Fragrea berteriana, scented fragrea. Bushy shrub with highly scented flowers.
Heliconia spissa with attractive cut leaves and interesting flowers.
A Hybrid Spathiphyllum.

A new Epidendrum, Cruzifix Orchid, easy to grow, flowers for a long time.

Melastoma affine, Blue Tongue, shrub to 3 m, showy purple flowers and black edible fruits.
Oxilobium robustum, Yellow Pea Bush, shrub 3m, very showy orange yellow pea flowers.
Melaleuca fulgens, Apricot Honey Myrtle, 3x2 m showy apricot spike.
Allocasuarina torulosa, Forest Oak, tree to 25 m.
Melaleuca quiquinervia, red Paperbark, tree to 10 m, red fragrant flowers and papery bark.
Jacksonia scoparia, Dogwood, shrub to 5m yellow pea flowers on leafless stems.
Callistemon Injune pink, slightly weeping shrub to 2 m, delicate pale pink brushes.
Swainsonia galegiflia, Smooth Darling Pea, shrub to 1m bright pink pea flowers.
Alocasia brisbanensis, Cunjevoi, large leaved understorey plant to 1.5 m

A pretty Salvia in a... pretty pot.

Believe it or not:
"If you don’t have time to do it right, when will you have time to do it over?"
- John Wooden

Organic tip of the week:

The goodness of Beetroot

Beta vulgaris, commonly known as beet or beetroot, is a flowering plant species in the family Chenopodiaceae. Several cultivars are valued around the world as edible root vegetables, fodder (mangel) and sugar-producing sugar beet
History Of Beetroot
Although beet remains have been excavated in the Third dynasty Saqqara pyramid at Thebes, Egypt, and four charred beet fruits were found in the Neolithic site of Aartswoud in the Netherlands, it is difficult to determine whether these are domesticated or wild forms of B. vulgaris. Zohary and Hopf state the earliest written mention of the beet comes from 8th century BC Mesopotamia; the Greek Peripatetic Theophrastus later describes the beet as similar to the radish. Beet historians have long argued that the term “Bonbon de Naturel” or “Natures Candy” came into the popular vernacular during this time period.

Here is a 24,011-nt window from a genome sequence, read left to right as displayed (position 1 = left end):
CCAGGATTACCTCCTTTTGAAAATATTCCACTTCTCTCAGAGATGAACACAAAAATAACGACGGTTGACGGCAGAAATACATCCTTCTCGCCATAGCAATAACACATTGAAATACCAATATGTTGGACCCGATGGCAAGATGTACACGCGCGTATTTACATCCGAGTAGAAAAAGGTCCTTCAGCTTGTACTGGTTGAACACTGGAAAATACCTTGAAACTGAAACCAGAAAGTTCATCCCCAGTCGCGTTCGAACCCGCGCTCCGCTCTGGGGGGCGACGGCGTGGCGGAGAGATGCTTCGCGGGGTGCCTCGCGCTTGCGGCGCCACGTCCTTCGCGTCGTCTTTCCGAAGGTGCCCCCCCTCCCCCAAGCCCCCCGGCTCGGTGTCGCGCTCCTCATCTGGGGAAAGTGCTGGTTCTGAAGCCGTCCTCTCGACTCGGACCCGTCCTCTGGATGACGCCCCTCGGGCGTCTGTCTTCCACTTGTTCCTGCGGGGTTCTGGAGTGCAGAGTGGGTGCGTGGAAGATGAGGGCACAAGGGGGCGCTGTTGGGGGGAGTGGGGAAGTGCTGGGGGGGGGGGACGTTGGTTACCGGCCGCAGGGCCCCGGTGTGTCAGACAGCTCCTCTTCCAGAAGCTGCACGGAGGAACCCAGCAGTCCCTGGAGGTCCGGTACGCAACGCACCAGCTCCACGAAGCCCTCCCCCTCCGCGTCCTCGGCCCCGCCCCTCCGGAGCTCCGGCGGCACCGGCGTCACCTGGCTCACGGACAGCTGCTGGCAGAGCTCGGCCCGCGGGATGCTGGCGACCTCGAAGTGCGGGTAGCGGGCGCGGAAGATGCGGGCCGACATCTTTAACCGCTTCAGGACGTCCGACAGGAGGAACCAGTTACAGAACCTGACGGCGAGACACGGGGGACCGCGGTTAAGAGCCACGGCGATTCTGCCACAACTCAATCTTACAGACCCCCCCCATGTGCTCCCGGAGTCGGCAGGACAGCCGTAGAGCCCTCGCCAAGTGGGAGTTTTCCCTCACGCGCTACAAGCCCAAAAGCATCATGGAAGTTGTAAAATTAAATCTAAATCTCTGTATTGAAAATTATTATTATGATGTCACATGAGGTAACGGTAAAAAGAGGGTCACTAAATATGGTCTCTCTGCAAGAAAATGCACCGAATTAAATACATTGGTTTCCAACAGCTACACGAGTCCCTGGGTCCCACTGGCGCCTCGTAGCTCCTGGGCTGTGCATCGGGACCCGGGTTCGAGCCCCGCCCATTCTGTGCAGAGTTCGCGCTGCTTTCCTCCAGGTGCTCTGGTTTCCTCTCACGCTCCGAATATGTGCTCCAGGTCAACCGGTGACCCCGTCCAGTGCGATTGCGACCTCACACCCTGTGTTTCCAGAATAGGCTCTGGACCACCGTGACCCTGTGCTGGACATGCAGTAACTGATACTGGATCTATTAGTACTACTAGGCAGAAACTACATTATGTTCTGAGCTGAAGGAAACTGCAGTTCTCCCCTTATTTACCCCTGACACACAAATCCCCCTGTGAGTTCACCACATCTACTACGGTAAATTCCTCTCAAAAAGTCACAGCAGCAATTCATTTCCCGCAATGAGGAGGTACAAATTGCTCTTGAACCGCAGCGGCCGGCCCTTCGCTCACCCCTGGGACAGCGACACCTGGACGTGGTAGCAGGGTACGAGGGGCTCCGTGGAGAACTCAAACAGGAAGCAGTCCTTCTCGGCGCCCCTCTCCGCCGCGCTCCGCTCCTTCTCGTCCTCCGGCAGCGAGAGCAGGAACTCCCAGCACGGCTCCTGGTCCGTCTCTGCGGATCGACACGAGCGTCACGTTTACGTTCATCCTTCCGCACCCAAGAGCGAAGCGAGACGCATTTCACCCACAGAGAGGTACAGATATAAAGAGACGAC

Beetroot Nutrition Info
An average size cup of beetroot would contain approximately 31 food calories; 8.5g of carbohydrate, 1.5g of dietary fiber, phosphorous, potassium and 1.5g of protein. Cooked beetroot is a great source of folate that can protect you against high blood pressure, Alzheimer’s and dementia.
Beetroot Health Benefits
Beetroot is good for the health of the heart as it contains soluble fibre with can help to reduce high blood cholesterol levels. It also contains the phytochemicals carotenoids and flavonoids which help prevent LDL ‘ bad’
cholesterol from being oxidised and deposited in the arteries. Beetroot is virtually fat free and low in calories. It has an extremely low GL which means it’s converted into sugars very slowly which helps to keep blood sugar levels stable. Beetroot has for many years been used as a treatment for cancer in Europe. Specific anti-carcinogens are bound to the red colouring matter which supposedly helps fight against cancer and beetroot also increases the uptake of oxygen by as much as 400 percent.
Storing Beetroot
Beetroot can be stored in the refirgerator or on a cool, dark shelf. It'll normally keep for a few weeks when it's young and fresh.
Beetroot Trivia
The colour of red beetroot is due to a variety of betalain pigments, unlike most other red plants, such as red cabbage, which contain anthocyanin pigments. The composition of different betalain pigments can vary, giving breeds of beetroot which are yellow or other colors in addition to the familiar deep red. Betacyanin in beetroot may cause red urine and feces in some people who are unable to break it down. This is called beeturia.
(From fresh organic produce)

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Thank you for your visit.